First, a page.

Introduction to Cartonization

Have you ever asked the question, “how can I reduce my shipping costs”? For the conscientious warehouse management team, shipping costs can be a true nightmare. Parcel shipping services charge based on a blended metric derived from package dimensions and weight, typically called dimensional weight. For most warehouses, reducing the weight of an order is not feasible, but reducing the dimensions of the packaging for the order is achievable. Cartonization is the process of determining the most appropriate shipping container size for any given order. An effective cartonization process can save a business thousands of dollars annually. 

Figure 1: Cartonization seeks to consolidate an order’s contents into the most compact configuration to reduce shipping costs.

Traditionally, order fulfillment centers utilized a manual order box size selection process or relied on a template to select the correct shipping container size. These antiquated methods are being widely replaced by reliable software capable of optimizing shipping container sizes to fit each unique order. These cartonization programs allow the fulfillment center to minimize void space in each order box, thereby maximizing space efficiency and reducing shipping costs for each order. The software uses the business’s database of product dimensions and weight to determine the optimal 3-dimensional orientation and placement of each item in the order box. Advanced cartonization programs will even reference a shipping provider’s published pricing information to aid in determining the most cost-effective shipping container size for the order.


How Modern Cartonization Software Works

Modern cartonization software begins its tasks with the product dimensions. In a process known as ‘cubing’, the software analyzes the dimensions of each item in an order to determine the exact volume of the order’s contents. Sometimes an item can be configured in multiple ways, such as when it can be shipped in a master pack vs as a single unit. In these scenarios, the cartonization software can be adjusted to recognize which item configuration to use in the cubing process. Depending on the level of complexity of the cartonization software, even objects with irregular geometries can be analyzed. The outcome of this first step is that the cartonization software knows the physical volume of the order contents.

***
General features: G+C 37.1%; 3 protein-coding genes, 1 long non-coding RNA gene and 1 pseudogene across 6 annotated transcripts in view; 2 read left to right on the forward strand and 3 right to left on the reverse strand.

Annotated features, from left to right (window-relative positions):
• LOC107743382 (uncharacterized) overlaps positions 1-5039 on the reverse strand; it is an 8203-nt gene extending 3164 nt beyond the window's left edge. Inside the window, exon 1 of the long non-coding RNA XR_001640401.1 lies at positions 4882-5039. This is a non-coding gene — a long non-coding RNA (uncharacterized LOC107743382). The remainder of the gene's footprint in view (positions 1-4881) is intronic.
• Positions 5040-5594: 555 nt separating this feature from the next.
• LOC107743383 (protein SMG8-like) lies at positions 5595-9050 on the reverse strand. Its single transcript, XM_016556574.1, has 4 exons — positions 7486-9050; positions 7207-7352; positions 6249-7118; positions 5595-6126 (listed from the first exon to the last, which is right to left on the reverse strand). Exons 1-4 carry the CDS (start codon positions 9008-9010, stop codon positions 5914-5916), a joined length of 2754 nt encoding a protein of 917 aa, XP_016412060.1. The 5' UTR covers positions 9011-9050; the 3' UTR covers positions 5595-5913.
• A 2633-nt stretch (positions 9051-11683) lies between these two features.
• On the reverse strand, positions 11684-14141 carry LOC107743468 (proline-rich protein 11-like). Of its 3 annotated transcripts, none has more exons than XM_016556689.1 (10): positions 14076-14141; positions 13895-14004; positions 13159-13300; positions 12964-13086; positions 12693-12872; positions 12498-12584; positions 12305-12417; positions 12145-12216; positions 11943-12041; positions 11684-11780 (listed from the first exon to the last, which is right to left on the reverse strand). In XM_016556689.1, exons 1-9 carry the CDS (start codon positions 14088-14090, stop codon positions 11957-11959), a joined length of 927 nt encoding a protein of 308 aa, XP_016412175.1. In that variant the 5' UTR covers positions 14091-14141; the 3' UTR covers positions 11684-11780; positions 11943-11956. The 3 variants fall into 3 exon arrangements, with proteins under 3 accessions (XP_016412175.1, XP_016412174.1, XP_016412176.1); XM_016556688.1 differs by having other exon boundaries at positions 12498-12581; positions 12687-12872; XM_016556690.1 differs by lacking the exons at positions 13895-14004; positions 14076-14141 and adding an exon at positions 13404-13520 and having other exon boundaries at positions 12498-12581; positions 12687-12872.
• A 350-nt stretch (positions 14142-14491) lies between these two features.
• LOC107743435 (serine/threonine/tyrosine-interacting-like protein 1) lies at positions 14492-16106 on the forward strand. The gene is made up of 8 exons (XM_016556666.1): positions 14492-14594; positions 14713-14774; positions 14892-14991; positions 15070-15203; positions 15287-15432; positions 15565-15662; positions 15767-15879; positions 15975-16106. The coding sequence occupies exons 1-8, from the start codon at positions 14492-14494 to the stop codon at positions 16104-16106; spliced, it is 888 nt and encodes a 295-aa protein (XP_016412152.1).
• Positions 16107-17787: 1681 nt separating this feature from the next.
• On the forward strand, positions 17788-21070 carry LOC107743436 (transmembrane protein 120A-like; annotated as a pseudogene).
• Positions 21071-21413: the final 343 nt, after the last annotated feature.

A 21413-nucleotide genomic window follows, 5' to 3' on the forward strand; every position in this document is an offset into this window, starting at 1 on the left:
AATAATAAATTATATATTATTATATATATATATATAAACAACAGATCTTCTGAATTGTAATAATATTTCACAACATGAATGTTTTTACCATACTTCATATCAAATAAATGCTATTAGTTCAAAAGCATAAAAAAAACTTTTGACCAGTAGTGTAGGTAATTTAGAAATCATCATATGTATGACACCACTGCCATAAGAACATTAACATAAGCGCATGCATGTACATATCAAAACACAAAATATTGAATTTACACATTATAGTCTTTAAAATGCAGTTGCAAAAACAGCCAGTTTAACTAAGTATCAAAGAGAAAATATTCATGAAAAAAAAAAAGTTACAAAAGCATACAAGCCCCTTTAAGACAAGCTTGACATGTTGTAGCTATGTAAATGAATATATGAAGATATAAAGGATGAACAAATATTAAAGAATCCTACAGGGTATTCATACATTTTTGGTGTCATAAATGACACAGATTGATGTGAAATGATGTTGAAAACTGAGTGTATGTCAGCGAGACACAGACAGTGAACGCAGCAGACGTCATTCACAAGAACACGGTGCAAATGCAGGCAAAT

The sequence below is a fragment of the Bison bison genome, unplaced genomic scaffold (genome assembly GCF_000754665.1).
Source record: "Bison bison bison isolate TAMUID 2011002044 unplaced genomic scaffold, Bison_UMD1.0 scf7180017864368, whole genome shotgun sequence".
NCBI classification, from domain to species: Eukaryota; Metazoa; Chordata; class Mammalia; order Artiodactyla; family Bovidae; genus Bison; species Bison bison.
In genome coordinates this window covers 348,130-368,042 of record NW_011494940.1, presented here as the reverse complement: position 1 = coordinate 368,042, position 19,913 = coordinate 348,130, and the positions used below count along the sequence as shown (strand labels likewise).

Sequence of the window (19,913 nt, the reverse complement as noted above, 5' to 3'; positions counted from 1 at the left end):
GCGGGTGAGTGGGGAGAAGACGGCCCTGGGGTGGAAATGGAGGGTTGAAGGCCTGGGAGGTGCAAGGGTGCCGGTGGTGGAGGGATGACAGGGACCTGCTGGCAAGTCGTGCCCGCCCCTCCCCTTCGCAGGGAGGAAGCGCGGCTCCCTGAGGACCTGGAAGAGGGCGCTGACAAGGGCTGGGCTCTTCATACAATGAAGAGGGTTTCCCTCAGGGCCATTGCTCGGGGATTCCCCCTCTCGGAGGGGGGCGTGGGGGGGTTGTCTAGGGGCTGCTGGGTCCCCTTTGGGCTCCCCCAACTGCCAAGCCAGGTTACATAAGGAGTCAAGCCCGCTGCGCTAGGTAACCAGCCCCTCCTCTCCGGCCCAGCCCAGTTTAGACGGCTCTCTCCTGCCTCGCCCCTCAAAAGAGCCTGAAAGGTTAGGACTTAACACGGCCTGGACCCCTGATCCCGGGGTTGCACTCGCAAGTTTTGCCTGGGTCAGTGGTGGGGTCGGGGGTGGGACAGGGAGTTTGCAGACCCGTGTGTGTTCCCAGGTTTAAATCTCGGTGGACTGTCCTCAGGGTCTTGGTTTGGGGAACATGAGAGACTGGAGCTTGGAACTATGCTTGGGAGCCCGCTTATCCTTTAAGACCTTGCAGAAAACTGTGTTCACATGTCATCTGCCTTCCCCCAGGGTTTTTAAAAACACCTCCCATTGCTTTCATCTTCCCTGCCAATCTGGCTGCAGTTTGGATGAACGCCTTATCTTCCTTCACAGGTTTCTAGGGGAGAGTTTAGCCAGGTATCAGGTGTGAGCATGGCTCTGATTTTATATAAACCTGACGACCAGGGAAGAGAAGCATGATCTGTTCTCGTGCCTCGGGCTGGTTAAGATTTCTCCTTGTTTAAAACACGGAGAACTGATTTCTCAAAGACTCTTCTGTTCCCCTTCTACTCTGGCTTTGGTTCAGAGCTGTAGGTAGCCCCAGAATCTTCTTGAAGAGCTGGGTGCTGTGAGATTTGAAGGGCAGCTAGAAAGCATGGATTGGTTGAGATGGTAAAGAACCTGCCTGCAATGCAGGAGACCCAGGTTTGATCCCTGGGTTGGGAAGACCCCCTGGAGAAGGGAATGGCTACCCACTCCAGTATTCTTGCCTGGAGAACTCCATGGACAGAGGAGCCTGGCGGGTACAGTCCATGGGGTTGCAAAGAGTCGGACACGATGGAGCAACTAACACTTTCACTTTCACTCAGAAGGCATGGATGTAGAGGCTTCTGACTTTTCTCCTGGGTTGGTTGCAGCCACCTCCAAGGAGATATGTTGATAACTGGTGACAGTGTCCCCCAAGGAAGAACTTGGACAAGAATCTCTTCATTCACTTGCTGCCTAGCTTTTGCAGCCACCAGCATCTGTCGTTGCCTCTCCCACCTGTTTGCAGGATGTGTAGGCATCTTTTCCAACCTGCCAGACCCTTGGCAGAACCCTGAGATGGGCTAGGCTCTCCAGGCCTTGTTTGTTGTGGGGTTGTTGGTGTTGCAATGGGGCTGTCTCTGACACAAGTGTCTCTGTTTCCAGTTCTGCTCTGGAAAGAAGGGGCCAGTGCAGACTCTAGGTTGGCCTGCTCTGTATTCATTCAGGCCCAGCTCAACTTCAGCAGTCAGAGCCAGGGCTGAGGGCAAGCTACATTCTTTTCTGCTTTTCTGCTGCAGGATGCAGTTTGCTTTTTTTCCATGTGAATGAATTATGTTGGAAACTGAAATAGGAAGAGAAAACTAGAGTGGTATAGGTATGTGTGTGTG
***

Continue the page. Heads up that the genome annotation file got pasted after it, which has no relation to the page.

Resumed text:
Figure 2: In the Cubing process, an object’s dimensions are used to calculate its volume. Complex cartonization systems can even analyze items with irregular geometries.

The second step in the cartonization process is an exercise in geometry, where the algorithms excel. All the items in the order are analyzed in a variety of orientations and positions to determine the most compact, space-efficient placement within a container. A robust cartonization software system will not only test linear and sideways item orientations but will also analyze diagonal orientations to find the optimal solution. Simultaneously, the software sifts through the available shipping box sizes, disregarding any sizes that are too small and selecting the smallest size that will fit all the order contents. The result of this computerized selection is an optimized container size and item orientation for all the order’s contents. This container size and item orientation information are then provided to the packing operator at the time the order is packed.